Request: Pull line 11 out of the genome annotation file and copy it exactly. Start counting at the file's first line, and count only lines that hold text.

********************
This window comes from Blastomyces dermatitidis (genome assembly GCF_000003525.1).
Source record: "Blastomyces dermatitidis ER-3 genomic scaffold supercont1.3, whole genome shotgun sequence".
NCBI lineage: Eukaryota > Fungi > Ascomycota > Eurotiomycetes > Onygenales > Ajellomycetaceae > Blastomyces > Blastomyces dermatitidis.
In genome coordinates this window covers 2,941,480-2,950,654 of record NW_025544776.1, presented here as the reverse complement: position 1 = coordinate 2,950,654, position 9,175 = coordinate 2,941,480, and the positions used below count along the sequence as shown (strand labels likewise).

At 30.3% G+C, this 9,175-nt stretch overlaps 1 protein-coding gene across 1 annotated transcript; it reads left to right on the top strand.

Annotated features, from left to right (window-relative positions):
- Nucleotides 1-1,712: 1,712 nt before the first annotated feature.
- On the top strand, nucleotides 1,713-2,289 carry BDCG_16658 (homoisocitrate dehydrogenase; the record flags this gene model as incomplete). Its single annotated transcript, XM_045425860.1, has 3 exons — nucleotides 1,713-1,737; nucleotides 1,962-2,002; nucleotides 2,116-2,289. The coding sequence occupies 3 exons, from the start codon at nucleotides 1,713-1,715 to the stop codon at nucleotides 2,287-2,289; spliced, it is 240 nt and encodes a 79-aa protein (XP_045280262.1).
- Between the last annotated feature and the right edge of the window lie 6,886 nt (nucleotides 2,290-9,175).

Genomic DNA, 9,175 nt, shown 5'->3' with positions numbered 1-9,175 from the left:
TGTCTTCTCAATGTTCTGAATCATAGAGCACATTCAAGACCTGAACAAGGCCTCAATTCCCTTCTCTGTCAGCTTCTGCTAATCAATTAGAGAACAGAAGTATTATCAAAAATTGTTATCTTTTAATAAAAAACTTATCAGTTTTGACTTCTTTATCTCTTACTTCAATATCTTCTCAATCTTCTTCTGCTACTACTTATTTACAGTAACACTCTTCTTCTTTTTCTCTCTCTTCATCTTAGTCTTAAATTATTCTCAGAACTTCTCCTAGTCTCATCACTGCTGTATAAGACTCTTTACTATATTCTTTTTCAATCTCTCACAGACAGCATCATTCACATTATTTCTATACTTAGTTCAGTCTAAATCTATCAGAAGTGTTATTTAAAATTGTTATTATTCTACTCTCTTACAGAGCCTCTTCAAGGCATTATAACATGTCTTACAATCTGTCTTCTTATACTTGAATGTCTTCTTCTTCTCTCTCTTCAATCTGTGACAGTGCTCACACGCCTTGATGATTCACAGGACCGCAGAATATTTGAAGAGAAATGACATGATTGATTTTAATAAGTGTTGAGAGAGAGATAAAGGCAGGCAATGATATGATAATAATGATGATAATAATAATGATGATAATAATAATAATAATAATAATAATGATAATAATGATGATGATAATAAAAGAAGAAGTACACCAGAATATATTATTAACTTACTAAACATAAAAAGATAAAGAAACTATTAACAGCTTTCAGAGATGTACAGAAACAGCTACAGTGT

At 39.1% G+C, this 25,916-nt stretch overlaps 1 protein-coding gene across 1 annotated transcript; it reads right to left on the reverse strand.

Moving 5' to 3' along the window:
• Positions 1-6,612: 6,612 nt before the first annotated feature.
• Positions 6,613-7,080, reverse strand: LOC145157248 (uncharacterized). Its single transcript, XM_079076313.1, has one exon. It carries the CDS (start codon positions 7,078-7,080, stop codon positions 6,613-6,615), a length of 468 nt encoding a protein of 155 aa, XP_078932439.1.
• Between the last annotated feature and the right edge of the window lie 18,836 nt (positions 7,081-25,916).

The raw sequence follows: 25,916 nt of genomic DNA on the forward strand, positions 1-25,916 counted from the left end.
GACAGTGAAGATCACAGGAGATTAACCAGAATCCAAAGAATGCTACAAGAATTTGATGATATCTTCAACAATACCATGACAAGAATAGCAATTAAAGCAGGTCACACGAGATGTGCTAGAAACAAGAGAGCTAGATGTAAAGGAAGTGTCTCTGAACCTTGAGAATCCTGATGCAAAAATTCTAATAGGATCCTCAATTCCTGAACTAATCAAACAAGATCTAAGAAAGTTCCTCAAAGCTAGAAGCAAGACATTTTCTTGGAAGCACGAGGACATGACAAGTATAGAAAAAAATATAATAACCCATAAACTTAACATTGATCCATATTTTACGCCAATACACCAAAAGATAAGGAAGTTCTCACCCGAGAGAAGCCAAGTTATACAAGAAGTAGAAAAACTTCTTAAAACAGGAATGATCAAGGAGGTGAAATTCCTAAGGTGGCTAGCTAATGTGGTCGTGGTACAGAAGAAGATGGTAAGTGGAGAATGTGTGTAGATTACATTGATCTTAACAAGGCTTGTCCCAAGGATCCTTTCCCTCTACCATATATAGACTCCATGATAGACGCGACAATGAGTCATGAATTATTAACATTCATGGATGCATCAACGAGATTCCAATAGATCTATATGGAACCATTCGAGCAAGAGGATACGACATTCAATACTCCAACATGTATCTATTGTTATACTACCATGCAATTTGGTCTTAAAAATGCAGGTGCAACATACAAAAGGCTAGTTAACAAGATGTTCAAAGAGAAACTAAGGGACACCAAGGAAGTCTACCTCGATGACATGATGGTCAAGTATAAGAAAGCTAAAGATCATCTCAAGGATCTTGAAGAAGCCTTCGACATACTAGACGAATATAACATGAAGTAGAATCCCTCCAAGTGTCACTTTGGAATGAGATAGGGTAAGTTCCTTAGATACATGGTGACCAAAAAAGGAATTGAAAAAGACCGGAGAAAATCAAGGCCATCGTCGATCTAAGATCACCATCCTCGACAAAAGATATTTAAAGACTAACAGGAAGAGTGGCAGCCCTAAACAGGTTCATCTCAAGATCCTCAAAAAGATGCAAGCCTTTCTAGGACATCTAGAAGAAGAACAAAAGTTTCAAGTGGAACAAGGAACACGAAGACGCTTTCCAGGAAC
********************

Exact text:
TGTCTTCTCAATGTTCTGAATCATAGAGCACATTCAAGACCTGAACAAGGCCTCAATTCCCTTCTCTGTCAGCTTCTGCTAATCAATTAGAGAACAGAAGTATTATCAAAAATTGTTATCTTTTAATAAAAAACTTATCAGTTTTGACTTCTTTATCTCTTACTTCAATATCTTCTCAATCTTCTTCTGCTACTACTTATTTACAGTAACACTCTTCTTCTTTTTCTCTCTCTTCATCTTAGTCTTAAATTATTCTCAGAACTTCTCCTAGTCTCATCACTGCTGTATAAGACTCTTTACTATATTCTTTTTCAATCTCTCACAGACAGCATCATTCACATTATTTCTATACTTAGTTCAGTCTAAATCTATCAGAAGTGTTATTTAAAATTGTTATTATTCTACTCTCTTACAGAGCCTCTTCAAGGCATTATAACATGTCTTACAATCTGTCTTCTTATACTTGAATGTCTTCTTCTTCTCTCTCTTCAATCTGTGACAGTGCTCACACGCCTTGATGATTCACAGGACCGCAGAATATTTGAAGAGAAATGACATGATTGATTTTAATAAGTGTTGAGAGAGAGATAAAGGCAGGCAATGATATGATAATAATGATGATAATAATAATGATGATAATAATAATAATAATAATAATAATGATAATAATGATGATGATAATAAAAGAAGAAGTACACCAGAATATATTATTAACTTACTAAACATAAAAAGATAAAGAAACTATTAACAGCTTTCAGAGATGTACAGAAACAGCTACAGTGT